Put the pen aside and focus on how you can address your symptoms and relieve your pain.
Being a writer with chronic migraine is kind of like being an artist without an ear. It doesn’t actually affect the creative work, but when a migraine attack happens, it’s all you can really focus on.
Sticking with the Van Gogh analogy for a moment, having migraine is somewhat comparable to the whole missing ear scenario. Imagine you’ve just cut off an ear. One side of your head still feels relatively normal. The other side, however, is throbbing in pain.
You start to feel dizzy and lightheaded, and soon, the nausea kicks in. The throbbing in your head doesn’t dull. If anything, it intensifies. Vertigo and nausea are playing a nasty game of tug of war, but the only clear winner is extreme discomfort.
The pain switches between a stabbing sensation and a pounding ache. Pain might not even be a strong enough word for what you’re experiencing. Agony is more accurate. Whatever it’s called, it’s exhausting. You want to lie down, but sleep is clearly impossible.
And now, in the midst of all that turmoil, you’re expected to write something.
If the idea of sitting in front of a computer screen during this seems unbearable to you, you’re not alone.
How can I be expected to type out the thoughts in my head while those same thoughts are being suffocated by an all-encompassing pain? How can I be expected to think about anything other than making the pain stop?
The answer is I don’t. I can’t.
During a migraine attack, the only thing I feel compelled to do is a find a way to get through it. Writing is the furthest thing from my mind.
If you also have a migraine attack: Go easy on yourself. Take a break from writing and address the pain you’re going through. Ask for empathy from whoever is expecting your written work. Your writer’s block will be lifted when your symptoms subside.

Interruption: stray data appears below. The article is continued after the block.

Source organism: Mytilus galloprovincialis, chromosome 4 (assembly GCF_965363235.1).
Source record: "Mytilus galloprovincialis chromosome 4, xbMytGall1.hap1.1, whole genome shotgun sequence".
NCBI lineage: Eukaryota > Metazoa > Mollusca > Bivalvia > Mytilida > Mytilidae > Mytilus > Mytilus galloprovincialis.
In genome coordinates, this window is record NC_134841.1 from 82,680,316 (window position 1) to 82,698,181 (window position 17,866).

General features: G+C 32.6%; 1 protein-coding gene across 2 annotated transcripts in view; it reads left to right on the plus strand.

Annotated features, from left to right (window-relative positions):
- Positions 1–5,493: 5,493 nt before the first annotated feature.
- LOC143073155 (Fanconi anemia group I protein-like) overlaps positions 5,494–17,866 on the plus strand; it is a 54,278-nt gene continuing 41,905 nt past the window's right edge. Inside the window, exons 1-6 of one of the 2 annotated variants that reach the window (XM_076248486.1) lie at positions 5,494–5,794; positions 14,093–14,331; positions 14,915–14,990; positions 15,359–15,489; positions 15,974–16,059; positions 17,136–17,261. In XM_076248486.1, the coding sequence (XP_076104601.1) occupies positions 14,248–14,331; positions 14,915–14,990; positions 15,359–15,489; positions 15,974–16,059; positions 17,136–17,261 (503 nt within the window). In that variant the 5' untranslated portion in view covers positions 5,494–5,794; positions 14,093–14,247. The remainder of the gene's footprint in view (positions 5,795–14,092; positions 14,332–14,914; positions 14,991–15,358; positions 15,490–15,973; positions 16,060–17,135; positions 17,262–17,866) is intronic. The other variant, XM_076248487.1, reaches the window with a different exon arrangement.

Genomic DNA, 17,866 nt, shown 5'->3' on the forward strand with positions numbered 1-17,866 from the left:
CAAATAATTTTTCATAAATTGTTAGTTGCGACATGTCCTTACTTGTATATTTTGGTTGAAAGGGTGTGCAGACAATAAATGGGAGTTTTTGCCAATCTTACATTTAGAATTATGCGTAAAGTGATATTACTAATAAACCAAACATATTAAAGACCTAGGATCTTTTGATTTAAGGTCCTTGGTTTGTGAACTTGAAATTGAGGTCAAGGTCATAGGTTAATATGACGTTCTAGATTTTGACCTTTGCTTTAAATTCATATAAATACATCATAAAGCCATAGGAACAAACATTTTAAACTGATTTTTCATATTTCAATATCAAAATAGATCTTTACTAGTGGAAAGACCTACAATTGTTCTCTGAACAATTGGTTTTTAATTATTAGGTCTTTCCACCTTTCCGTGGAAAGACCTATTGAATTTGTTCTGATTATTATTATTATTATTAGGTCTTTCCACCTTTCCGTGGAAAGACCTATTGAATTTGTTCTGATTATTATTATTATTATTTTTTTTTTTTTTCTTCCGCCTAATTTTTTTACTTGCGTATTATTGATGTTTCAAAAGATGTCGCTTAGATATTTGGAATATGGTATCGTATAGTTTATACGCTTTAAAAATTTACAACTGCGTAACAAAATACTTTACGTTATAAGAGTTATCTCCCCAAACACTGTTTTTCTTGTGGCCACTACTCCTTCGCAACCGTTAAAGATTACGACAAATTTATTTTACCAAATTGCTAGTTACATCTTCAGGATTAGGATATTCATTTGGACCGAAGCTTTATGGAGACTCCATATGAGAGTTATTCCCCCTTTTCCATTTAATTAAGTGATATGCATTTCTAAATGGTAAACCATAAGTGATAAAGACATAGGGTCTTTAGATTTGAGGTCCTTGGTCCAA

There’s this perception in pop culture that all highly creative people endure some sort of mental suffering. That art is born out of pain. From Sylvia Plath to Kurt (Vonnegut and Cobain), examples of the “tortured artist” are plentiful. It’s an odd myth that romanticizes a genuine struggle.
Personally, I don’t buy it. There are plenty of nonartists who suffer. Writers are just more verbal about their struggles than, say, accountants.
Still, one has to wonder, are writers more prone to migraine? Given the nature of the work — staying hunched over a computer screen for hours at a time — it’s certainly plausible.
My own battle with migraine doesn’t seem to support this theory. I’ve always been a writer — I was that kid scribbling bits of poetry on my math class assignments — but I haven’t always had migraine.
Why I developed migraine, I’m not sure. But I do know that it’s completely unrelated to my writing. In college, I spent hours each week penning essays for various English courses. I wrote hundreds of poems and short stories. Last year, I even wrote an entire manuscript of fiction. And, yet, the correlation between my migraine attacks and those more intensive bouts of writing has been nonexistent.
My advice: Don’t push yourself to write during a migraine attack. Your pain isn’t supposed to get the creative juices flowing. Most of the time, if you force yourself to write something during a migraine attack, it won’t be your best work anyway.